Nearby, you also have the gorgeous Caribbean beach town of Mahahual whose white-sand coastline runs parallel to translucent azure waters, and several interesting Mayan ruins, including the ancient city of Chacchoben. 

If meeting people and socialising is important to you during your trip, you will pleased to know that there are several budget hostels in Bacalar. (Although accommodation options are more limited in Mahahual). 

The Costa Maya is not yet as popular as the Riviera Maya, but the tourism infrastructure here is still pretty good. There are bus connections that run between Cancun and Mahahual and Bacalar, plenty of trustworthy tour companies operate in the region and there are plenty of travellers and backpackers that pass through the area. 

Campeche City 

Campeche City is the capital of the southeastern Mexican state of Campeche – the least visited of the three states in the Yucatan tri-state area. It is easy to get from Merida to Campeche by bus and by road and the journey between the two cities takes just over an hour.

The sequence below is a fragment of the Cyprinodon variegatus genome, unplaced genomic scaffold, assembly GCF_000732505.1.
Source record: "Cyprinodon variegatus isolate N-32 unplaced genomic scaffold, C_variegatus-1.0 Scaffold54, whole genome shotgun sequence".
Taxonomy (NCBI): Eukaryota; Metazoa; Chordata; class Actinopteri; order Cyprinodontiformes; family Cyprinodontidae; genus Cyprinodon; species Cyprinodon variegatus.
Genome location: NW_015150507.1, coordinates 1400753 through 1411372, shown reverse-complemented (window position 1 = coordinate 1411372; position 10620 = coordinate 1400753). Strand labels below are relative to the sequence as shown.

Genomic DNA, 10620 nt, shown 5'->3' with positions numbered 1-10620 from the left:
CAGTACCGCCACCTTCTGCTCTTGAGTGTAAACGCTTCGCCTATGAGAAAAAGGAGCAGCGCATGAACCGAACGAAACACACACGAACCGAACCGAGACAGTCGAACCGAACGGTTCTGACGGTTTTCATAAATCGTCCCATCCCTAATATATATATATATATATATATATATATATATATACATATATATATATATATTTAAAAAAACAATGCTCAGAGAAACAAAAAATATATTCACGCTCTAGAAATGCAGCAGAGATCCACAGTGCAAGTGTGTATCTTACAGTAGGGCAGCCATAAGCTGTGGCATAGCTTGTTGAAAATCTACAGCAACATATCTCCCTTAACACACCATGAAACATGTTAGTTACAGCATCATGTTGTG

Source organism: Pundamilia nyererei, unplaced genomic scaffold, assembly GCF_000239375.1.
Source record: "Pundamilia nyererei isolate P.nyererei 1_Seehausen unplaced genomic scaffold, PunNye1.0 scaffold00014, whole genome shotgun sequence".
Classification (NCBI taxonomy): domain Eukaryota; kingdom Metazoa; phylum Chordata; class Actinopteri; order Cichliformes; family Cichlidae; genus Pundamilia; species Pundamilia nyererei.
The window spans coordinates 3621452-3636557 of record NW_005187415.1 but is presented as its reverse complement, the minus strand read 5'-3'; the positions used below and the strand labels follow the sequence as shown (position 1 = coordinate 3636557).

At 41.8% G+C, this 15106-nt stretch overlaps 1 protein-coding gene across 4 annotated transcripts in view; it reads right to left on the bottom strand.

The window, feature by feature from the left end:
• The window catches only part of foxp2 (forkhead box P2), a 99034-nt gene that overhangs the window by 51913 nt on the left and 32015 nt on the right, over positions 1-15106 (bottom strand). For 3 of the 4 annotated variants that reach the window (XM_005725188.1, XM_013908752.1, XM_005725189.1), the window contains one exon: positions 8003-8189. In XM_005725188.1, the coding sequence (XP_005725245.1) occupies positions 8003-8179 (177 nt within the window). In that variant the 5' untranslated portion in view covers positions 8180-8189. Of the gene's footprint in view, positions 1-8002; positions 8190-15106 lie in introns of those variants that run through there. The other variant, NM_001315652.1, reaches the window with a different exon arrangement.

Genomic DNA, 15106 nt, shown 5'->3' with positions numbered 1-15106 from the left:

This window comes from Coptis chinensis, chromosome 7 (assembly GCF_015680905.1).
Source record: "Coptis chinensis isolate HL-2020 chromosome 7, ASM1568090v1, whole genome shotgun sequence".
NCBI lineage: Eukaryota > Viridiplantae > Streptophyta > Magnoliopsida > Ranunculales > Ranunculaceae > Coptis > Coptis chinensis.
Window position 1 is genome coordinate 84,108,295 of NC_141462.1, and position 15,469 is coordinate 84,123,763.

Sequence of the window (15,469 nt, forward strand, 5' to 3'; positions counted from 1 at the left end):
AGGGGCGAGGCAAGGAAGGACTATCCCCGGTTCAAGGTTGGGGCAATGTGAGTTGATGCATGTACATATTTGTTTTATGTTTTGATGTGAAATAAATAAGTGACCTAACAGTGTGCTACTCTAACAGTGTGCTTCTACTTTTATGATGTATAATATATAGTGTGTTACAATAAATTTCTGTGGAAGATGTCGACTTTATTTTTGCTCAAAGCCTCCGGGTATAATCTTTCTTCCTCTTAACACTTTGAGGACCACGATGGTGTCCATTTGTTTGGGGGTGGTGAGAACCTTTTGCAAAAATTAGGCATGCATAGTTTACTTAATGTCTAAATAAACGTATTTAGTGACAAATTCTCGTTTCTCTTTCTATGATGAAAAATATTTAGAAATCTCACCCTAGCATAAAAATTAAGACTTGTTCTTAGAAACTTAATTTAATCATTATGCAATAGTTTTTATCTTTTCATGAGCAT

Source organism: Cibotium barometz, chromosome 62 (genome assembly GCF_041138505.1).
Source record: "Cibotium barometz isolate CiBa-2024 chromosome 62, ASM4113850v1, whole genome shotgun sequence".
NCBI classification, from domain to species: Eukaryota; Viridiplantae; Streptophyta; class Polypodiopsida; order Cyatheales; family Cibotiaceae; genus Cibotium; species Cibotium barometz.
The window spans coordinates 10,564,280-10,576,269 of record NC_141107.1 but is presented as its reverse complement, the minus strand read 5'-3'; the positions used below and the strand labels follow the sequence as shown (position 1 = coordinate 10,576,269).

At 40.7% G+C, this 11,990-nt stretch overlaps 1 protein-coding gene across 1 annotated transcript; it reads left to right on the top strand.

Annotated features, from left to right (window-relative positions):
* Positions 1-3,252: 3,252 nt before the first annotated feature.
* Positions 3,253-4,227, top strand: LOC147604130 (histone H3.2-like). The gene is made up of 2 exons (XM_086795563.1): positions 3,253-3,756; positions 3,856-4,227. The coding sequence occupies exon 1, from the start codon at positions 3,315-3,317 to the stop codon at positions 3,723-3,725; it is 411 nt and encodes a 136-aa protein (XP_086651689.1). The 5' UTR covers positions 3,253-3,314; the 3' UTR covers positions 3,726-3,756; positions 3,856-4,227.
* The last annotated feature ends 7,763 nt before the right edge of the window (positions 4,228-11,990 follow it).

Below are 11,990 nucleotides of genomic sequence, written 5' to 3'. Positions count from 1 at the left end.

During the 17th century, Campeche was a thriving trade port and it eventually became the capital of the newly established state of Campeche in 1863. Its desirable trade industry and strategic location made Campeche a prime target for pirate attacks and many of the defensive fortresses and bastions that were built to protect Campeche and its residents from its invaders still exist today. 

The historic centre is UNESCO protected and its colourful streets are a photographer’s dream. Because Campeche City hasn’t yet captured the attention of a lot of international travellers, you see fewer tourists here and accommodation prices are much more reasonable, making the city great for budget travellers. 

Campeche feels just as safe as Merida, despite being a less popular tourist destination. Both Campeche state and the Yucatan state are considered the safest states in Mexico and I have been here on four separate occasions and felt very comfortable.